That said working with organisation such as Jazz re:freshed, Engines Orchestra, NYJO, NYJC and Tomorrow`s Warriors and occasional teaching at Trinity and the Royal Academy generally keeps me abreast of who’s doing or about to do what and what young bands are coming through. I’d have to say Thursday nights at Mau Mau’s is a sure shot spot to hear good selection of new music and artists and the night, as Jazz re:freshed, the organisation that runs it, has rightly garnered an international reputation.
What do you feel about streaming as it is now, and do you have any ideas as to how it could develop?
Streaming! It sounds so slick, clean and lean.
I certainly think it’s here to stay and will only get faster and slicker as network bandwidths improve etc (certainly until we all get the internal implants fitted!). As you know the main issue with streaming is ultimately how, when and where exactly does any revenue stream too.
Things are improving slightly for us ‘content providers’ as companies and individuals remember the music must come from somewhere or someone in the first place and everyone has to adapt somehow. Certainly I can see a point in the not too distant future where with improvements to storage and bandwidth capacity every single artist will be able to offer their own streaming service directly from there own cloud perhaps cutting out a lot of middle men. If folks aren’t carful with procedures and the value of art as technology develops it could still spell the end of any decent income for all concerned.
Ultimately, I feel very fortunate to be around this time of the internet, especially when it comes to checking things out and studying, yet I’m also glad my children have some concept of what an old school media player does and looks like…
What was the last tune you listened to?
Eric Dolphy – Iron Man! It hit me with pretty much the same impact as it did on first listening years ago. I was fortunate enough to be invited on to Soweto Kinch’s Jazz Now show to discuss the release ‘Musical Prophet’ – a Resonance Records reissue which gave me the best excuse to revisit some classic Dolphy, it also contains near one and a half hours worth of previously unreleased material which all sounds amazing!
If I’m honest I did go to a Heliocentrics rehearsal directly afterwards and listened to a few tracks off the new album that sound happening, but as it’s not released yet I guess it doesn’t count…
That’s one of the funny (and important) things about working in music. As a musician or anyone wearing any one of the same musical hats I often have to pull on, you’re mostly called open to listen to music in order to learn it and maybe take it apart and/or put it back together so making time to listen just for the sake of listening and enjoying can often be tricky. If I ever get to retire, this would be my main reason for maybe becoming a DJ. One or the other is a fine thing so I really admire those who can do both!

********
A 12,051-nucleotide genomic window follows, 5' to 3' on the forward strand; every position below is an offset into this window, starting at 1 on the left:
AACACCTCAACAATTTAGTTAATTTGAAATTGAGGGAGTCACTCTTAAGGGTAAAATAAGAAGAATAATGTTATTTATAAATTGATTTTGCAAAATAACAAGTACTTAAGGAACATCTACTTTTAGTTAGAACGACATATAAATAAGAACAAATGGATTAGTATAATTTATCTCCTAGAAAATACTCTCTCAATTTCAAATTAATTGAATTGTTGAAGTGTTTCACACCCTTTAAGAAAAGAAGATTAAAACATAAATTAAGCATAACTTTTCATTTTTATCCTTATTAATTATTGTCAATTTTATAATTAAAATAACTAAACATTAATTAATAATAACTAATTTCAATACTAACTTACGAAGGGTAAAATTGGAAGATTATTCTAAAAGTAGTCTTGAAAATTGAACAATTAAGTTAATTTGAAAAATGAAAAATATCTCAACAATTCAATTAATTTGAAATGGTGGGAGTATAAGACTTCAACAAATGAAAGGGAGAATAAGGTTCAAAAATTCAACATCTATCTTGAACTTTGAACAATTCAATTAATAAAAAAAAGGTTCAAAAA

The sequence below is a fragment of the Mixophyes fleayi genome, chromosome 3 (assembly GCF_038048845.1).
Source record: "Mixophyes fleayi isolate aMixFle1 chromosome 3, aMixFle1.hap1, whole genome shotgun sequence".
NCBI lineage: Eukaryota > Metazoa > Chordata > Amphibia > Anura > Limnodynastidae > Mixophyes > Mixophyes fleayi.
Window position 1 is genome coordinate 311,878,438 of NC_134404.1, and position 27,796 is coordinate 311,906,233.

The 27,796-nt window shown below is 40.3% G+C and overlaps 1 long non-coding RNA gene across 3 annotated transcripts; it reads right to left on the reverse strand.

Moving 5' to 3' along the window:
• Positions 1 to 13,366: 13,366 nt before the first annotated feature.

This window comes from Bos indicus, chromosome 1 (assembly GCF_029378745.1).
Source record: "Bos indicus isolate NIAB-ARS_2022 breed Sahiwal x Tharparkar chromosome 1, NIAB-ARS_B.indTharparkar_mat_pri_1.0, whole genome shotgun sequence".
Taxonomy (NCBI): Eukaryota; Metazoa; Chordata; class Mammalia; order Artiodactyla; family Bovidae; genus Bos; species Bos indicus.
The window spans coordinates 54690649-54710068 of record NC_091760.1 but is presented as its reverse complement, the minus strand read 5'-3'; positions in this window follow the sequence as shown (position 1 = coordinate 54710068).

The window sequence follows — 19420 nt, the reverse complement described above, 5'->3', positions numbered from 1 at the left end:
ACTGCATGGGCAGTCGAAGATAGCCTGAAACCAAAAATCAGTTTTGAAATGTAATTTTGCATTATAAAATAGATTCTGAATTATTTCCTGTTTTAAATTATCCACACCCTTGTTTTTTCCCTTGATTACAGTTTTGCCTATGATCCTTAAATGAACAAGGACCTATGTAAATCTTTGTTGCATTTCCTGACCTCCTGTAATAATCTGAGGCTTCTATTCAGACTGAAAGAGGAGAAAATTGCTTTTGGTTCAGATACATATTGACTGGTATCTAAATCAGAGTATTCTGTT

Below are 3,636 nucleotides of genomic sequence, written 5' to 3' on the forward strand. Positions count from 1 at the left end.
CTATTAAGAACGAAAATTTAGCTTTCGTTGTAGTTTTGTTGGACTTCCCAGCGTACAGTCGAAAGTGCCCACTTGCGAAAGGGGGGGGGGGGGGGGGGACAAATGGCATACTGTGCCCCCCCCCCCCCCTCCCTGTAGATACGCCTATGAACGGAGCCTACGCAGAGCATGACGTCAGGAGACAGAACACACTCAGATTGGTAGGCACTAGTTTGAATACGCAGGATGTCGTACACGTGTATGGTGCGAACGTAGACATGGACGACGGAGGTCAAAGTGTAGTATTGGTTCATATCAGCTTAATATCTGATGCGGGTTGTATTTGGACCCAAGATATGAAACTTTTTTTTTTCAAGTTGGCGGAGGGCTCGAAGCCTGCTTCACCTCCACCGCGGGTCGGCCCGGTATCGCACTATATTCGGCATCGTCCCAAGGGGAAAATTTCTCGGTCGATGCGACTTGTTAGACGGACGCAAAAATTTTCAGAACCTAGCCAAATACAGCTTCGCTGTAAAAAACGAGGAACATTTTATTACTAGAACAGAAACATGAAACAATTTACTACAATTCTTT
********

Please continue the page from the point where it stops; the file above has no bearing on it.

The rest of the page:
Who is on your wish list of collaborators for future projects?
There are so many… But a snapshot would be Akala, Yrsa Daley-Ward, Kate Tempest, Evan Parker, Gregory Porter, my brother James, Cassandra Wilson, Mica Paris, Jeniffer Hudson, Thomas Gould, Bex Burch and Batch Gueye…
Some of these are in discussion (or have even already happen at least once) to be fair, but I feel maybe if I put it out there now and again it’s more likely to happen in the future.
If you could pick out one career defining moment from such an illustrious career (so far!) what would it be?
Writing a flugelhorn concerto for Hugh Masekela and the London Symphony Orchestra and sitting in the front row of the Barbican Hall for the world premier in November 2007 (let alone getting on stage afterwards and playing a few numbers with them!) is certainly a highlight I’d do well to come close to ever again but as for a truly defining moment I’d have to return to the same concert hall a fair few years earlier…
I was given the job of fixing, arranging and MDing an Anglo/French Big Band for Manu Dibango at the Barbican. It was really the first time I’d been entrusted with the whole program and band for such a big artist for such a big stage. It actually involved a few different concerts and a lot of ground work including going out to Paris and catching Manu there. I remember very well the promoter/show producer John Ellson saying to me “…look I trust you can do the job…Just don’t fuck it up”! This was a pretty clear directive. Ultimately it all went fairly well, helped with my own self confidence and opened the door to many other opportunities.
What musical genius would you take to the moon?
Wayne Shorter!!! No hesitation. I’d be happy to take his lead on whatever musical experiments might be conducted up there too whether it involved me playing, singing, copying, dictating or not. No doubt a great time of learning and fun…